It makes sense to ask whether Section 230 removes the incentives for online companies to put measures in place that would stop people from smearing those they don’t like or block the channels that facilitate drug sales. And likewise, it’s reasonable to ask if the real issue is that people want someone, anyone — a broken law or an unscrupulous internet company — to blame for the bad things that humans do to one another.

One topic of the congressional hearing on Thursday is the many proposed bills to amend Section 230, mostly around the edges. My colleague David McCabe helped me categorize the proposals into two (somewhat overlapping) buckets.

Fix-it Plan 1: Raise the bar. Some lawmakers want online companies to meet certain conditions before they get the legal protections of Section 230.

One example: A congressional proposal would require internet companies to report to law enforcement when they believe people might be plotting violent crimes or drug offenses. If the companies don’t do so, they might lose the legal protections of Section 230 and the floodgates could open to lawsuits.

Facebook this week backed a similar idea, which proposed that it and other big online companies would have to have systems in place for identifying and removing potentially illegal material.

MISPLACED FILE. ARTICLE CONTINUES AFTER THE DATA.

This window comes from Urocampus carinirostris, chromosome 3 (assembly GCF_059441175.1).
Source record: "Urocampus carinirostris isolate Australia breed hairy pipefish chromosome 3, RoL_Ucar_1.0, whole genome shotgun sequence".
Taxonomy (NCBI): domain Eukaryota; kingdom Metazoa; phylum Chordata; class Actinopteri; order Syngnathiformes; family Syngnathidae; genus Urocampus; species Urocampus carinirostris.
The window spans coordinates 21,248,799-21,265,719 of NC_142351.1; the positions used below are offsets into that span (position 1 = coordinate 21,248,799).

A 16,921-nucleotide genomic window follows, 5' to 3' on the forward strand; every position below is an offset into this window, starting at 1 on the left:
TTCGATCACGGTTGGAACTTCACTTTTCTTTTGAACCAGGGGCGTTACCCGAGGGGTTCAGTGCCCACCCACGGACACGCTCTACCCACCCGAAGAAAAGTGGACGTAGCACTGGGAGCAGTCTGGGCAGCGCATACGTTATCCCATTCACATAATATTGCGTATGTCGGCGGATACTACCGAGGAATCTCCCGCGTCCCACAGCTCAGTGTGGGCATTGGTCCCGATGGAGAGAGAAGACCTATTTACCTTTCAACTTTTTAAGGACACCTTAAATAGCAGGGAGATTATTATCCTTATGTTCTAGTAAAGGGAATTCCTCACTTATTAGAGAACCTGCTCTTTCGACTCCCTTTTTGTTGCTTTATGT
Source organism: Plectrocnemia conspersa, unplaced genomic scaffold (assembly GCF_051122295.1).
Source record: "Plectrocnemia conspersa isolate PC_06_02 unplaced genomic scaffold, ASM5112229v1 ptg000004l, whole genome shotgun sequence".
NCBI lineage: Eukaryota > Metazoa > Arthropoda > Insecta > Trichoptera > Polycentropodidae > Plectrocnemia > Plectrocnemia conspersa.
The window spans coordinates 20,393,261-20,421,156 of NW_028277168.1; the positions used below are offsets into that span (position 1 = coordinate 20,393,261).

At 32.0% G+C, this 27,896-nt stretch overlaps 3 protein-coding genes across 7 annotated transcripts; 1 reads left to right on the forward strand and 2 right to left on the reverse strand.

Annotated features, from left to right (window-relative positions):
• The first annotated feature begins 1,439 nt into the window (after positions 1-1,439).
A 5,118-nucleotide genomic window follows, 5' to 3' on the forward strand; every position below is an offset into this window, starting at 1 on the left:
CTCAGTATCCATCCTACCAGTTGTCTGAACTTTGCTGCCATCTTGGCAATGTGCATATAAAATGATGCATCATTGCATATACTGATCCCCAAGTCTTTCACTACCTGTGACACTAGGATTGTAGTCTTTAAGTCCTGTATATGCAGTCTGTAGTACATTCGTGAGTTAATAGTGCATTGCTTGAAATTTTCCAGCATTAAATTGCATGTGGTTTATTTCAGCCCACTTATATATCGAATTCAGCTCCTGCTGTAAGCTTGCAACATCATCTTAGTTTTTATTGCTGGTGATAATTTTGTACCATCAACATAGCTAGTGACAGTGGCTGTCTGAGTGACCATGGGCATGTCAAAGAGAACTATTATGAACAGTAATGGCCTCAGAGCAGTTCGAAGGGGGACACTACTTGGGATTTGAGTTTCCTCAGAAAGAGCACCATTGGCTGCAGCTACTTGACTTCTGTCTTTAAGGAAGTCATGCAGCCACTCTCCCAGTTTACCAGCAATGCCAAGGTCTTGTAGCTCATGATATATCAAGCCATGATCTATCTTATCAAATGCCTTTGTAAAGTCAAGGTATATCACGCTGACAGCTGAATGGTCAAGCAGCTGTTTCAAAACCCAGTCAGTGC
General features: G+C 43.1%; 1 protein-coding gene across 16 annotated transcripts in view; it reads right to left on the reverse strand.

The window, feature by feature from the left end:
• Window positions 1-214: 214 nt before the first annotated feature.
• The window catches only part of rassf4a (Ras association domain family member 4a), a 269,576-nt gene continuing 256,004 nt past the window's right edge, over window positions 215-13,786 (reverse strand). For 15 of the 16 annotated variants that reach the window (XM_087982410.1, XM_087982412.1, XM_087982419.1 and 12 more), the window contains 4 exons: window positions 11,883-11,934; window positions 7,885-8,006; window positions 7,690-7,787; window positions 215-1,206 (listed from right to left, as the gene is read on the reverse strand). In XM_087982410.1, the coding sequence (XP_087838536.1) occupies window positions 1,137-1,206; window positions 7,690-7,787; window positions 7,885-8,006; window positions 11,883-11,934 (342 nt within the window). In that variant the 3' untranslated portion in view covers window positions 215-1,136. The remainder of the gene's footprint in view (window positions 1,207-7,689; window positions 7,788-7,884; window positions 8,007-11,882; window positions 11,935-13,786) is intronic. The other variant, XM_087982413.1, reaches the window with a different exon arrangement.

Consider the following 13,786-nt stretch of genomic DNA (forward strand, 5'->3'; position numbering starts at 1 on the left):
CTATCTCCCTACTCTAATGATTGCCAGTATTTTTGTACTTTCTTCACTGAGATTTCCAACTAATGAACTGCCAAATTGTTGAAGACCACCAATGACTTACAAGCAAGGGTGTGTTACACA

Another proposed bill would require Facebook, Google and others to prove that they hadn’t exhibited political bias in removing a post. Some Republicans say that Section 230 requires websites to be politically neutral. That’s not true.

Fix-it Plan 2: Create more exceptions. One proposal would restrict internet companies from using Section 230 as a defense in legal cases involving activity like civil rights violations, harassment and wrongful death. Another proposes letting people sue internet companies if child sexual abuse imagery is spread on their sites.

Also in this category are legal questions about whether Section 230 applies to the involvement of an internet company’s own computer systems. When Facebook’s algorithms helped circulate propaganda from Hamas, as David detailed in an article, some legal experts and lawmakers said that Section 230 legal protections should not have applied and that the company should have been held complicit in terrorist acts.